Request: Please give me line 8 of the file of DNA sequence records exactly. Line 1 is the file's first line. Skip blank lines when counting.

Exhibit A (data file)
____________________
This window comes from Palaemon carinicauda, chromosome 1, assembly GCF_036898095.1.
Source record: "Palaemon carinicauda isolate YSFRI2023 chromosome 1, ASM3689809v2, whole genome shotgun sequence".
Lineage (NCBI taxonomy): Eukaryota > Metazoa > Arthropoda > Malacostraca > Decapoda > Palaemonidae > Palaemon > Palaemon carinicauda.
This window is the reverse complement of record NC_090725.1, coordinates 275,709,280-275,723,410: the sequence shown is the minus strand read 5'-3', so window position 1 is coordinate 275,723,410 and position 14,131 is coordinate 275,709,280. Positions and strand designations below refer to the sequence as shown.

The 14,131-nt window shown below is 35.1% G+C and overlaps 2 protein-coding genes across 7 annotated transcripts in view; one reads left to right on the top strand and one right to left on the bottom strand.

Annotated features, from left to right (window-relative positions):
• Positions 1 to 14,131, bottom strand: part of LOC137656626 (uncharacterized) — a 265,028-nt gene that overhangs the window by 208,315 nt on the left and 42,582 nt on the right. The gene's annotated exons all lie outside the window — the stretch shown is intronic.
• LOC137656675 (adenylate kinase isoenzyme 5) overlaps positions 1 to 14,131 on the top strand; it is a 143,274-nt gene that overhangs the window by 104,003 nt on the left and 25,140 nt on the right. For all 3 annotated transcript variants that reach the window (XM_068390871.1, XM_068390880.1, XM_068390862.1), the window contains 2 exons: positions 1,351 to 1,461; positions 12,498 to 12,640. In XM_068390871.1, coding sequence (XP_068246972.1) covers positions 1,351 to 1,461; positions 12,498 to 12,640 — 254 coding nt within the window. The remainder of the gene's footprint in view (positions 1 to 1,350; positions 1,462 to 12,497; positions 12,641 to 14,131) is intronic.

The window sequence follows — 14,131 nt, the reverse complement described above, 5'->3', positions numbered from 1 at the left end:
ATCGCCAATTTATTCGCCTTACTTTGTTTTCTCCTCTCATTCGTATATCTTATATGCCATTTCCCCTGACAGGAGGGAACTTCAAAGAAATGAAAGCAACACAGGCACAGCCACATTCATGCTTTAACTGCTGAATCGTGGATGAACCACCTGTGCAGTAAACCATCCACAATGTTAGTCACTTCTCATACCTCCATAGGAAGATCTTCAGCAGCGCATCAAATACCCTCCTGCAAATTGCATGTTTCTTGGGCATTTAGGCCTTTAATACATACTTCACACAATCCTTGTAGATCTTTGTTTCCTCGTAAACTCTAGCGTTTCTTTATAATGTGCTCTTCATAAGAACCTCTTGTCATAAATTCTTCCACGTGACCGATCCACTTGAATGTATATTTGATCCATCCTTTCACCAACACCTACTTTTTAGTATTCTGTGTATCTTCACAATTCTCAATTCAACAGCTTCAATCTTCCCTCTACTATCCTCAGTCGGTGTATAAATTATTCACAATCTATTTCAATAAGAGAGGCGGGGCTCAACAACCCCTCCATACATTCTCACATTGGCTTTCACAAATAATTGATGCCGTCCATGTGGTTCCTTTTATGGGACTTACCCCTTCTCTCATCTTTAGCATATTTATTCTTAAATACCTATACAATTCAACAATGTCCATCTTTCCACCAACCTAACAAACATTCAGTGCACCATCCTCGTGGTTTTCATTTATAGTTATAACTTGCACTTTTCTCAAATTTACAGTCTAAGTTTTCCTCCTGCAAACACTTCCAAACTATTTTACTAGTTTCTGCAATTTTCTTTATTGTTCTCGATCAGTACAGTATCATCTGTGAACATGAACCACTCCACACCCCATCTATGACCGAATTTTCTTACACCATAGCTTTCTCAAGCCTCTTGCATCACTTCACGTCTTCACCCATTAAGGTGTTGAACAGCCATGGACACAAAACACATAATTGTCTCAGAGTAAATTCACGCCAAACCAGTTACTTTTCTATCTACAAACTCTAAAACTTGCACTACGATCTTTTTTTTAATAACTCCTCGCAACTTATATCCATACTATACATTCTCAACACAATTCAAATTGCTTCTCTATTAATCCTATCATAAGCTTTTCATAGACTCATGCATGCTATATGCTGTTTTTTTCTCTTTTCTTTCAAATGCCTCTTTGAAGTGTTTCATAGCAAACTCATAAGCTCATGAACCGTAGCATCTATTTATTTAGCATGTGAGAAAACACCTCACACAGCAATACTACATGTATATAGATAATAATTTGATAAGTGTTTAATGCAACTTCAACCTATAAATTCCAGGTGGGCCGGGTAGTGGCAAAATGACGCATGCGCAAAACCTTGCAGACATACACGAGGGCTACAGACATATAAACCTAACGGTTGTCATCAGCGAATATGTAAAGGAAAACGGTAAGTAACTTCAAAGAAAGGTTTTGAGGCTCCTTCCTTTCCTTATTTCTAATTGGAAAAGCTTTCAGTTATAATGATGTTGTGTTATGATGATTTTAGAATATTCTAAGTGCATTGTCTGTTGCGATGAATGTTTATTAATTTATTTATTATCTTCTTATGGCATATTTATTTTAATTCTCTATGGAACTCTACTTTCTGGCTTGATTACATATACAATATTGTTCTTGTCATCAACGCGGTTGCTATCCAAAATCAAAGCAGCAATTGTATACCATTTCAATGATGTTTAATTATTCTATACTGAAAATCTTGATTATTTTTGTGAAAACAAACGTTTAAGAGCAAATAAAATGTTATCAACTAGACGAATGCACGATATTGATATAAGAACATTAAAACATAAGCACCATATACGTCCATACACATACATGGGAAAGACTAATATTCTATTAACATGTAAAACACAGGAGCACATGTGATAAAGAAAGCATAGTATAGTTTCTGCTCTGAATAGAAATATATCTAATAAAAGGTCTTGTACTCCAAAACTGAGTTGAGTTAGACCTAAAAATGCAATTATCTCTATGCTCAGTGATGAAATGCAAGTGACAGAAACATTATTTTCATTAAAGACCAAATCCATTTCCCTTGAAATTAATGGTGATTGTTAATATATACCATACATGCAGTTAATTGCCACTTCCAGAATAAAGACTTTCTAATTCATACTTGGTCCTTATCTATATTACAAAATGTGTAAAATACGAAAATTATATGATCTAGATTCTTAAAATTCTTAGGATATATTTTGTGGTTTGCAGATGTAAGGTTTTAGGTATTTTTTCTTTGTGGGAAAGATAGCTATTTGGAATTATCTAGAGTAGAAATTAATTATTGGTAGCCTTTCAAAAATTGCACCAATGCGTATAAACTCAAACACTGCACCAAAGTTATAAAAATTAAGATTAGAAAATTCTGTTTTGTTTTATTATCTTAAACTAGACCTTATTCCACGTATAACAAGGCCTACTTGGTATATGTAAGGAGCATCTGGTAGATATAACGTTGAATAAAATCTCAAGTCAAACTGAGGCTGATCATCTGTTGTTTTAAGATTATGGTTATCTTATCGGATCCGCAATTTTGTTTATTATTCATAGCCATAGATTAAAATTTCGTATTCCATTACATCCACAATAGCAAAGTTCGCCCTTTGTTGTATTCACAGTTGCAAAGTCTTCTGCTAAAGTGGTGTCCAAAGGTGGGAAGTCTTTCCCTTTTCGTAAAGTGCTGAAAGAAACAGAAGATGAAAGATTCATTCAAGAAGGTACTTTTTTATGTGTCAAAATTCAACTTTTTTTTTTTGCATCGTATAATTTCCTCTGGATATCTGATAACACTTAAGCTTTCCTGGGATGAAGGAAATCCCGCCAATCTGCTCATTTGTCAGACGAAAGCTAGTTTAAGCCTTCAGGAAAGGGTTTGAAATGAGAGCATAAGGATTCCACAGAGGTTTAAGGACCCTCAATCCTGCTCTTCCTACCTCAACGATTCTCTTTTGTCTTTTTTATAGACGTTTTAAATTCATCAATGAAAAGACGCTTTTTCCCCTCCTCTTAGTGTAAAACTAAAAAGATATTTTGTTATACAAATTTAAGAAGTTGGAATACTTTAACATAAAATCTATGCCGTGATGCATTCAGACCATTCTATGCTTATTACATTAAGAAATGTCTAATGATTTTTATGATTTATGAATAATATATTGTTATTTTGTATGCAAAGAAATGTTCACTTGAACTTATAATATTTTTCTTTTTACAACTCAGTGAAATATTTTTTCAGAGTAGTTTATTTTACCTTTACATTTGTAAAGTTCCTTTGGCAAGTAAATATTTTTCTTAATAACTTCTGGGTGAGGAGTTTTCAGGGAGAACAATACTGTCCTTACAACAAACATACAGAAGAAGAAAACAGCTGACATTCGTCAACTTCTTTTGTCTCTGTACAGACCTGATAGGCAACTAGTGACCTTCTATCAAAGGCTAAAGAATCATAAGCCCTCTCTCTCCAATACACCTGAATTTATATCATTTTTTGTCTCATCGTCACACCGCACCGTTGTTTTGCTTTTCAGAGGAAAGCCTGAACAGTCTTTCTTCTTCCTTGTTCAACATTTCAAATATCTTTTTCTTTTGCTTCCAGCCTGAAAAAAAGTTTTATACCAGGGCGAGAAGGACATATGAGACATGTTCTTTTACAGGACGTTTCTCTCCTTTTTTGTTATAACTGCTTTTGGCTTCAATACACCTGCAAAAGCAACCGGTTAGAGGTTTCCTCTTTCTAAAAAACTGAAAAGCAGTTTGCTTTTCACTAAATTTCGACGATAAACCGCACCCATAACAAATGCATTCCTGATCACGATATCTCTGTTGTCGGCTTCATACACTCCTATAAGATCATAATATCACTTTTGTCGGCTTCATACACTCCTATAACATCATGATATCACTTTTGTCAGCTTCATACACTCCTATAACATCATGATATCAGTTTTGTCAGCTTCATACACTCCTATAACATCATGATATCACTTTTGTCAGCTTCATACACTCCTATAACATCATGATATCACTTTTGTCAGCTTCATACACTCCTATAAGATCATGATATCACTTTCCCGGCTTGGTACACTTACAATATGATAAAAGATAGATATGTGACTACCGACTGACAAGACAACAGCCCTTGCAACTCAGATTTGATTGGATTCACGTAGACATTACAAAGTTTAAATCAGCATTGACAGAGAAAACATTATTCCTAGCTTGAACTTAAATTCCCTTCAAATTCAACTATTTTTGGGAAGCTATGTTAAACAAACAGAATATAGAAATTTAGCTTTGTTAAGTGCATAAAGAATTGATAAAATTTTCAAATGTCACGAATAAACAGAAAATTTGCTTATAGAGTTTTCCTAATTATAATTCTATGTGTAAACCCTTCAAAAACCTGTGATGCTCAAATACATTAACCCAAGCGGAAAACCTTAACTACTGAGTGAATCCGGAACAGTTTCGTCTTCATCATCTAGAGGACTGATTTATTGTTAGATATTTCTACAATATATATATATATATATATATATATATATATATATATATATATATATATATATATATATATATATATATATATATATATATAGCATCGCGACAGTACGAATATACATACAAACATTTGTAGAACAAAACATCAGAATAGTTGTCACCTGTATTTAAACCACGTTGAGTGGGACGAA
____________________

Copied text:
• LOC137656675 (adenylate kinase isoenzyme 5) overlaps positions 1 to 14,131 on the top strand; it is a 143,274-nt gene that overhangs the window by 104,003 nt on the left and 25,140 nt on the right. For all 3 annotated transcript variants that reach the window (XM_068390871.1, XM_068390880.1, XM_068390862.1), the window contains 2 exons: positions 1,351 to 1,461; positions 12,498 to 12,640. In XM_068390871.1, coding sequence (XP_068246972.1) covers positions 1,351 to 1,461; positions 12,498 to 12,640 — 254 coding nt within the window. The remainder of the gene's footprint in view (positions 1 to 1,350; positions 1,462 to 12,497; positions 12,641 to 14,131) is intronic.